In addition to the actual sound characteristics I really need to feel how the equipment responds to my playing, how it reacts to what I've always called "finger english." I like to be able to get different sounds and tones just by how I use my fingers... but that is just my own personal preference.

    Steve A.
    Last edited by Steve A.; 09-04-2017 at 02:31 AM.
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  5. #40
    Supporting Member Steve A.'s Avatar
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    Quote Originally Posted by J M Fahey View Post
    Brick and mortar shops should apply a 20% restocking fee on stuff returned for NO reason, which about covers "online discount" price difference.
    Well, I would leave that decision up to the store owners. I have bought a hell* of a lot of gear from Guitar Center because of their 30 day "no questions asked" return policy (recently extended to 45 days... woo hoo!)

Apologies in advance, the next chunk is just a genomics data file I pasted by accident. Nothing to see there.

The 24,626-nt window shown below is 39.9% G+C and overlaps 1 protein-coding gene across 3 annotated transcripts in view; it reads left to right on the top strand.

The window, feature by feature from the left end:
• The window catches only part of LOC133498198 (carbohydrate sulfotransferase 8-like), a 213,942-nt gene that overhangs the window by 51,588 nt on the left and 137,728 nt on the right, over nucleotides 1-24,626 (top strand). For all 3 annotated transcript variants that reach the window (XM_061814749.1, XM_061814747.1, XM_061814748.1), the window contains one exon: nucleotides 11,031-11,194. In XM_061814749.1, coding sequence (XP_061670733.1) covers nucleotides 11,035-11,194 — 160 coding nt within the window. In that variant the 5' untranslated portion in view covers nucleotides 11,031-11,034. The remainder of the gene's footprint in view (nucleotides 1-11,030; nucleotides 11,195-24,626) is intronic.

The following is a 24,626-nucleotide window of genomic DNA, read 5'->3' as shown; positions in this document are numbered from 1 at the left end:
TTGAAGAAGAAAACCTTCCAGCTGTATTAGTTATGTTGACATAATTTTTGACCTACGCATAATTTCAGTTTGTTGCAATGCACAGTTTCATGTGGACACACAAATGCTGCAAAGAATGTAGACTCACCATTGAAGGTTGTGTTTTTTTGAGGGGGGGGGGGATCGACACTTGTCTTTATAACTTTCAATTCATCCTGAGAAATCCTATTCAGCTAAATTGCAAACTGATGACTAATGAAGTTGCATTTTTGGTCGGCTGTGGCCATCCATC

For on-line purchases from eBay et al I don't mind paying shipping costs both ways if the item is as described but I just don't like it.***

    Steve A.

    *** eBay has improved their money back guarantee and if the item is NOT as described and they rule in favor of the buyer then the seller pays for shipping costs both ways. They will issue a refund within a few days after the seller receives the return shipment so it is up to eBay to get paid by the seller. I assume that they would suspend the seller's account if the seller tries to stiff eBay.

    (A few years back I found out the hard way that the eBay Money Back Guarantee was essentially worthless at that time if they could not persuade the seller to pay. Now they reimburse the buyer first and deal later with the seller. Woo hoo!)
    Last edited by Steve A.; 09-04-2017 at 03:14 AM.